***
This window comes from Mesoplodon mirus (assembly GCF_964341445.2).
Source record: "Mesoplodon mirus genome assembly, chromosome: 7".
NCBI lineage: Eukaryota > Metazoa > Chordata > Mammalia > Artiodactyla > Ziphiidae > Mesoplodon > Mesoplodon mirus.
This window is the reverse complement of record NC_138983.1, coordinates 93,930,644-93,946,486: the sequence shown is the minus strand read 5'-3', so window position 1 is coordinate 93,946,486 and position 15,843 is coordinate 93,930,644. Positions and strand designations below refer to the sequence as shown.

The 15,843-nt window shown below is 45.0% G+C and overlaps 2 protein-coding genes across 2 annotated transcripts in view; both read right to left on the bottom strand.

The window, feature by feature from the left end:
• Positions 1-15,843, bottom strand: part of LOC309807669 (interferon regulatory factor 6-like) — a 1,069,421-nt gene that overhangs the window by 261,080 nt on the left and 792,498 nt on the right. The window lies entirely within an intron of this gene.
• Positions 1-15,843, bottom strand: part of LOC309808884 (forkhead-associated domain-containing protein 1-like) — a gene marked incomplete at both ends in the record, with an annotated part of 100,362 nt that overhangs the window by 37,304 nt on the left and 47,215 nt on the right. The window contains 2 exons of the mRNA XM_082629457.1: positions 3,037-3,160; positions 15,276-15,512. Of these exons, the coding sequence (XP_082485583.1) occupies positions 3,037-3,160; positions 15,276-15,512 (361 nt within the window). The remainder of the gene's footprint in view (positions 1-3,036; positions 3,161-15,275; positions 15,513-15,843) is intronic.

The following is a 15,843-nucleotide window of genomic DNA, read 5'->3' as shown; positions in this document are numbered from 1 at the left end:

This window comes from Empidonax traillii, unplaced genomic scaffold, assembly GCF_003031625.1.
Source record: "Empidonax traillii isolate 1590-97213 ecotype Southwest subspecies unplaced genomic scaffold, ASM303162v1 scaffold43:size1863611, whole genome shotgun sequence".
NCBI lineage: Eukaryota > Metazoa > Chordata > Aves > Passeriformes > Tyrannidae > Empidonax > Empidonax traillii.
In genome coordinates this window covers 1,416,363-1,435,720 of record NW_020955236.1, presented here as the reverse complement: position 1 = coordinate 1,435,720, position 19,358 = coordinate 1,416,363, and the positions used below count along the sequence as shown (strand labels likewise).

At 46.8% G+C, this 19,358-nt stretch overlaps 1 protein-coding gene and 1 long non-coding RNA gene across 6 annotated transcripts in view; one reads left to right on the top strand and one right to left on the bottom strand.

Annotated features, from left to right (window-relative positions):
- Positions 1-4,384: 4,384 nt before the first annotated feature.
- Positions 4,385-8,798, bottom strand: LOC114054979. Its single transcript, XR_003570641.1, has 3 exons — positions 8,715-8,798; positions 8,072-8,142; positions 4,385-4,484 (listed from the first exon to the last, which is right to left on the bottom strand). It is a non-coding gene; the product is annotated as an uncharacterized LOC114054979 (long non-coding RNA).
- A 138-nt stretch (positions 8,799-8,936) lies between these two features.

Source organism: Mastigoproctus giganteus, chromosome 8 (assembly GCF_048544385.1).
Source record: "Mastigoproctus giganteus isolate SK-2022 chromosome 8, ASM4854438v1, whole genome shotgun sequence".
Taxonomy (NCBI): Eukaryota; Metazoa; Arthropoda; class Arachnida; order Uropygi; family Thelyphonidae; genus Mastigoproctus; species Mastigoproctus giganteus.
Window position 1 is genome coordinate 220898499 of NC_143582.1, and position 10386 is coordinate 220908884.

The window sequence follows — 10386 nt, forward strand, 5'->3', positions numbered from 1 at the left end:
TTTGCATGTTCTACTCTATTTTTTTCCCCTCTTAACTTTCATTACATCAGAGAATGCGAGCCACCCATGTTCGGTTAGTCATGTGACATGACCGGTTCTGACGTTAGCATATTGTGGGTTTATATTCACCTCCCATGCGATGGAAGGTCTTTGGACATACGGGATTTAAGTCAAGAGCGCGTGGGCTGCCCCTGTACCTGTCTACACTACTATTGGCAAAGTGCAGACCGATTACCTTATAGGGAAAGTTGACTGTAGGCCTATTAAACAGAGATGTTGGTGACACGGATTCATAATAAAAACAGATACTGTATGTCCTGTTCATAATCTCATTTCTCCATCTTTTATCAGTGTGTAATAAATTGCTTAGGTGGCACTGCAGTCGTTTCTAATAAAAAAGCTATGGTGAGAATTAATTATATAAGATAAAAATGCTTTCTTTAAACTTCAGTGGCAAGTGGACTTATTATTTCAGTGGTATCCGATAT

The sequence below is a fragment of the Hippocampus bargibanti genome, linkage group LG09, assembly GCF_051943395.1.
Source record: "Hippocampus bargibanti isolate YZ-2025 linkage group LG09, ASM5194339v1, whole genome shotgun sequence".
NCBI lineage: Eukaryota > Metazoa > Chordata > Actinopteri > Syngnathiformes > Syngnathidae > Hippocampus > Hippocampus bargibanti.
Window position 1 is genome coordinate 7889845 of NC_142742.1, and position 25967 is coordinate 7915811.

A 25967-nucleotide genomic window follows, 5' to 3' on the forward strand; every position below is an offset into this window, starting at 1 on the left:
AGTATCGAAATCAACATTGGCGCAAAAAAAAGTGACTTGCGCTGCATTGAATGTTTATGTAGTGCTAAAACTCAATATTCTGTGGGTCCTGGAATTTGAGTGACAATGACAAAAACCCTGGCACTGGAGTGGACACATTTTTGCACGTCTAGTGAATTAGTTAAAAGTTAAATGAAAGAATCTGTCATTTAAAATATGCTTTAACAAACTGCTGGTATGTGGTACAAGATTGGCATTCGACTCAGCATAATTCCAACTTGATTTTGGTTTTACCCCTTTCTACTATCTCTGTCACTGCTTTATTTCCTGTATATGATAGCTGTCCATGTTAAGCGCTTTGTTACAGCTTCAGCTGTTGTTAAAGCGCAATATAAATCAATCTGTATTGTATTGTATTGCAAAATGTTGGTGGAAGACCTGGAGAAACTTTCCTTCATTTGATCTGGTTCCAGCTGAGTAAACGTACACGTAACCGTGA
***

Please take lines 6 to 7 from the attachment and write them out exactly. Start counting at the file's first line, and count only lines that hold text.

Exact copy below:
The window, feature by feature from the left end:
• Positions 1-15,843, bottom strand: part of LOC309807669 (interferon regulatory factor 6-like) — a 1,069,421-nt gene that overhangs the window by 261,080 nt on the left and 792,498 nt on the right. The window lies entirely within an intron of this gene.